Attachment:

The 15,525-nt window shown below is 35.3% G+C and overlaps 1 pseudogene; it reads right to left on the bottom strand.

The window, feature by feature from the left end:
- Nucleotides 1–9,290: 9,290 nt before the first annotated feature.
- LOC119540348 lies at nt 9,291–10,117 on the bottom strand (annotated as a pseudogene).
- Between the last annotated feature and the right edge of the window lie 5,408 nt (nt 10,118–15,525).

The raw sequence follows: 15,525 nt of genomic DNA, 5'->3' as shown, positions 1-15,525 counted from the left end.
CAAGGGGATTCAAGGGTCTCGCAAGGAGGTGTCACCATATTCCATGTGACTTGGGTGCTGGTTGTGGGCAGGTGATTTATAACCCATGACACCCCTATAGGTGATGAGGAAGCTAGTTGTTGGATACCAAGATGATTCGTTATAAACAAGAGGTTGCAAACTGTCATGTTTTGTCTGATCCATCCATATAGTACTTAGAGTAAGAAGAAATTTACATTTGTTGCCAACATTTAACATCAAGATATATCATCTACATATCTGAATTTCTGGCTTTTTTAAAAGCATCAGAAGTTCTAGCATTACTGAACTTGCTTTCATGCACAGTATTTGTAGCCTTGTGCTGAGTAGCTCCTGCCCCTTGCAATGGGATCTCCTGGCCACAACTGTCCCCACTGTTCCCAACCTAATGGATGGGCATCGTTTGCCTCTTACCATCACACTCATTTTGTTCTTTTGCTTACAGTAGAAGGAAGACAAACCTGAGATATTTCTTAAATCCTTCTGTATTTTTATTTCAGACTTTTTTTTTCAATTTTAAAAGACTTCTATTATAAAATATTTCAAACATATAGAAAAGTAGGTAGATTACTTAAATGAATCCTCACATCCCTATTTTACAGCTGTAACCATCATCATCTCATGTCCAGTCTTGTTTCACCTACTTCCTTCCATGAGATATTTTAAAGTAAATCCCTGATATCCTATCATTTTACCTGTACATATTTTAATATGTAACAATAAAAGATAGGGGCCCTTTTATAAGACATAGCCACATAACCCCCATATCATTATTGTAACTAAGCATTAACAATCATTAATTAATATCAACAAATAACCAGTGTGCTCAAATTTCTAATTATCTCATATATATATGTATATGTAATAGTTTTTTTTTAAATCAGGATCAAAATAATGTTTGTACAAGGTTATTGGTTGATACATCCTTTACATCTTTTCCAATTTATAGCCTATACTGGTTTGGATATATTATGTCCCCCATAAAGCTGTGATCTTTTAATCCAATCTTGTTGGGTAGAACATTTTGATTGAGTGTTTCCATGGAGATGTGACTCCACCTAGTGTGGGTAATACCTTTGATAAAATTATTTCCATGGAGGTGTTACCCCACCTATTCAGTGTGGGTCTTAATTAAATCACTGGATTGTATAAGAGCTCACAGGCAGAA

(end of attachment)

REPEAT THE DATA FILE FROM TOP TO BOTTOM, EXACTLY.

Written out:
The 15,525-nt window shown below is 35.3% G+C and overlaps 1 pseudogene; it reads right to left on the bottom strand.

The window, feature by feature from the left end:
- Nucleotides 1–9,290: 9,290 nt before the first annotated feature.
- LOC119540348 lies at nt 9,291–10,117 on the bottom strand (annotated as a pseudogene).
- Between the last annotated feature and the right edge of the window lie 5,408 nt (nt 10,118–15,525).

The raw sequence follows: 15,525 nt of genomic DNA, 5'->3' as shown, positions 1-15,525 counted from the left end.
CAAGGGGATTCAAGGGTCTCGCAAGGAGGTGTCACCATATTCCATGTGACTTGGGTGCTGGTTGTGGGCAGGTGATTTATAACCCATGACACCCCTATAGGTGATGAGGAAGCTAGTTGTTGGATACCAAGATGATTCGTTATAAACAAGAGGTTGCAAACTGTCATGTTTTGTCTGATCCATCCATATAGTACTTAGAGTAAGAAGAAATTTACATTTGTTGCCAACATTTAACATCAAGATATATCATCTACATATCTGAATTTCTGGCTTTTTTAAAAGCATCAGAAGTTCTAGCATTACTGAACTTGCTTTCATGCACAGTATTTGTAGCCTTGTGCTGAGTAGCTCCTGCCCCTTGCAATGGGATCTCCTGGCCACAACTGTCCCCACTGTTCCCAACCTAATGGATGGGCATCGTTTGCCTCTTACCATCACACTCATTTTGTTCTTTTGCTTACAGTAGAAGGAAGACAAACCTGAGATATTTCTTAAATCCTTCTGTATTTTTATTTCAGACTTTTTTTTTCAATTTTAAAAGACTTCTATTATAAAATATTTCAAACATATAGAAAAGTAGGTAGATTACTTAAATGAATCCTCACATCCCTATTTTACAGCTGTAACCATCATCATCTCATGTCCAGTCTTGTTTCACCTACTTCCTTCCATGAGATATTTTAAAGTAAATCCCTGATATCCTATCATTTTACCTGTACATATTTTAATATGTAACAATAAAAGATAGGGGCCCTTTTATAAGACATAGCCACATAACCCCCATATCATTATTGTAACTAAGCATTAACAATCATTAATTAATATCAACAAATAACCAGTGTGCTCAAATTTCTAATTATCTCATATATATATGTATATGTAATAGTTTTTTTTTAAATCAGGATCAAAATAATGTTTGTACAAGGTTATTGGTTGATACATCCTTTACATCTTTTCCAATTTATAGCCTATACTGGTTTGGATATATTATGTCCCCCATAAAGCTGTGATCTTTTAATCCAATCTTGTTGGGTAGAACATTTTGATTGAGTGTTTCCATGGAGATGTGACTCCACCTAGTGTGGGTAATACCTTTGATAAAATTATTTCCATGGAGGTGTTACCCCACCTATTCAGTGTGGGTCTTAATTAAATCACTGGATTGTATAAGAGCTCACAGGCAGAA